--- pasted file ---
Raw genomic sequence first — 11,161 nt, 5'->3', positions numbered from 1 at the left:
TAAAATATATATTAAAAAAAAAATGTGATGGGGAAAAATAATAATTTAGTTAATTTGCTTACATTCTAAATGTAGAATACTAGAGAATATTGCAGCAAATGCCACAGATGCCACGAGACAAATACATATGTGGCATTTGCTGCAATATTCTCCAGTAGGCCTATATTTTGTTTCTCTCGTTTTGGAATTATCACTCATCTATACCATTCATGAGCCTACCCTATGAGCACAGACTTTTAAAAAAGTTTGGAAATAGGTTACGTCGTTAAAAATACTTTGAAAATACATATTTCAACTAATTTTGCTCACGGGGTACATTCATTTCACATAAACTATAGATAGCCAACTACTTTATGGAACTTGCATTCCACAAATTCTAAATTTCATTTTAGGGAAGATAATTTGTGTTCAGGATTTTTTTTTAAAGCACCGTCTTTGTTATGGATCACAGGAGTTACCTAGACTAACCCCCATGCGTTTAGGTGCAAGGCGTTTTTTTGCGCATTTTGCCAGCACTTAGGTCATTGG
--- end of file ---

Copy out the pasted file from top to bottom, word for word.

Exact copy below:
Raw genomic sequence first — 11,161 nt, 5'->3', positions numbered from 1 at the left:
TAAAATATATATTAAAAAAAAAATGTGATGGGGAAAAATAATAATTTAGTTAATTTGCTTACATTCTAAATGTAGAATACTAGAGAATATTGCAGCAAATGCCACAGATGCCACGAGACAAATACATATGTGGCATTTGCTGCAATATTCTCCAGTAGGCCTATATTTTGTTTCTCTCGTTTTGGAATTATCACTCATCTATACCATTCATGAGCCTACCCTATGAGCACAGACTTTTAAAAAAGTTTGGAAATAGGTTACGTCGTTAAAAATACTTTGAAAATACATATTTCAACTAATTTTGCTCACGGGGTACATTCATTTCACATAAACTATAGATAGCCAACTACTTTATGGAACTTGCATTCCACAAATTCTAAATTTCATTTTAGGGAAGATAATTTGTGTTCAGGATTTTTTTTTAAAGCACCGTCTTTGTTATGGATCACAGGAGTTACCTAGACTAACCCCCATGCGTTTAGGTGCAAGGCGTTTTTTTGCGCATTTTGCCAGCACTTAGGTCATTGG